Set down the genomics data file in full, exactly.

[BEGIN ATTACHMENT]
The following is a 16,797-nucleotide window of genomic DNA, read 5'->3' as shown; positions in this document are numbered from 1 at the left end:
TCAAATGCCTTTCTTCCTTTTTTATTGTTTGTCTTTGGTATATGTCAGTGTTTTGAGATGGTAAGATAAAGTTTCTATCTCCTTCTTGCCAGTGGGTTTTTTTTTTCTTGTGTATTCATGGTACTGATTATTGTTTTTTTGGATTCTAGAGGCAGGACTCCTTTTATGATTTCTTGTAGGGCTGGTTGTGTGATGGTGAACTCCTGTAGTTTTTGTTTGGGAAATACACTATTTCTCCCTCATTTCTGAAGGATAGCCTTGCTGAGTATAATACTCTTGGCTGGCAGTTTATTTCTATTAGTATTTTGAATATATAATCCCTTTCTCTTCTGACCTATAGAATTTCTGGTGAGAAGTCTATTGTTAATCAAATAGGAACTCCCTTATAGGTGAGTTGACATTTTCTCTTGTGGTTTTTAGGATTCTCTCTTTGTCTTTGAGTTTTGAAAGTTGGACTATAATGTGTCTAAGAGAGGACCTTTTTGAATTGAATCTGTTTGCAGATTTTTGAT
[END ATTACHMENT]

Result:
The following is a 16,797-nucleotide window of genomic DNA, read 5'->3' as shown; positions in this document are numbered from 1 at the left end:
TCAAATGCCTTTCTTCCTTTTTTATTGTTTGTCTTTGGTATATGTCAGTGTTTTGAGATGGTAAGATAAAGTTTCTATCTCCTTCTTGCCAGTGGGTTTTTTTTTTCTTGTGTATTCATGGTACTGATTATTGTTTTTTTGGATTCTAGAGGCAGGACTCCTTTTATGATTTCTTGTAGGGCTGGTTGTGTGATGGTGAACTCCTGTAGTTTTTGTTTGGGAAATACACTATTTCTCCCTCATTTCTGAAGGATAGCCTTGCTGAGTATAATACTCTTGGCTGGCAGTTTATTTCTATTAGTATTTTGAATATATAATCCCTTTCTCTTCTGACCTATAGAATTTCTGGTGAGAAGTCTATTGTTAATCAAATAGGAACTCCCTTATAGGTGAGTTGACATTTTCTCTTGTGGTTTTTAGGATTCTCTCTTTGTCTTTGAGTTTTGAAAGTTGGACTATAATGTGTCTAAGAGAGGACCTTTTTGAATTGAATCTGTTTGCAGATTTTTGAT